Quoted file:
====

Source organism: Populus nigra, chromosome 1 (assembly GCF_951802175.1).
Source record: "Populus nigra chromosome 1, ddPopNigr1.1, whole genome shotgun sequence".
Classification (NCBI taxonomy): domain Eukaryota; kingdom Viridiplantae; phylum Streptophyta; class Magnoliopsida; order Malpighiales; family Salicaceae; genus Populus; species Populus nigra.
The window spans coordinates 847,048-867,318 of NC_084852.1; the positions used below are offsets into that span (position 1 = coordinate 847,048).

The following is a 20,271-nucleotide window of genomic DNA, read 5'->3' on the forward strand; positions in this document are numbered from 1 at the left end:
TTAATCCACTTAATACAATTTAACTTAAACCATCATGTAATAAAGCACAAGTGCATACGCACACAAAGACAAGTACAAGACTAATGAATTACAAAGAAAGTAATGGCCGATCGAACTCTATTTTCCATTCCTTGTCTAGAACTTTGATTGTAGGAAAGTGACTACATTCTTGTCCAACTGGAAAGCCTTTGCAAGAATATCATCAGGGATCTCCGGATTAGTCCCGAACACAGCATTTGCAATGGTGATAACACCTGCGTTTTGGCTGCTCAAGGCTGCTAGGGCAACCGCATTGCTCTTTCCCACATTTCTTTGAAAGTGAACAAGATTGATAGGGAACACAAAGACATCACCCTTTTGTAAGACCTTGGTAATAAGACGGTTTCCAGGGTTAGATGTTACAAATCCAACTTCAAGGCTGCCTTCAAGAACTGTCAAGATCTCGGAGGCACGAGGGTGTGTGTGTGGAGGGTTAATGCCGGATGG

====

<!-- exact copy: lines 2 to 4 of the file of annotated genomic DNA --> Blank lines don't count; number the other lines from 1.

Source record: "Populus nigra chromosome 1, ddPopNigr1.1, whole genome shotgun sequence".
Classification (NCBI taxonomy): domain Eukaryota; kingdom Viridiplantae; phylum Streptophyta; class Magnoliopsida; order Malpighiales; family Salicaceae; genus Populus; species Populus nigra.
The window spans coordinates 847,048-867,318 of NC_084852.1; the positions used below are offsets into that span (position 1 = coordinate 847,048).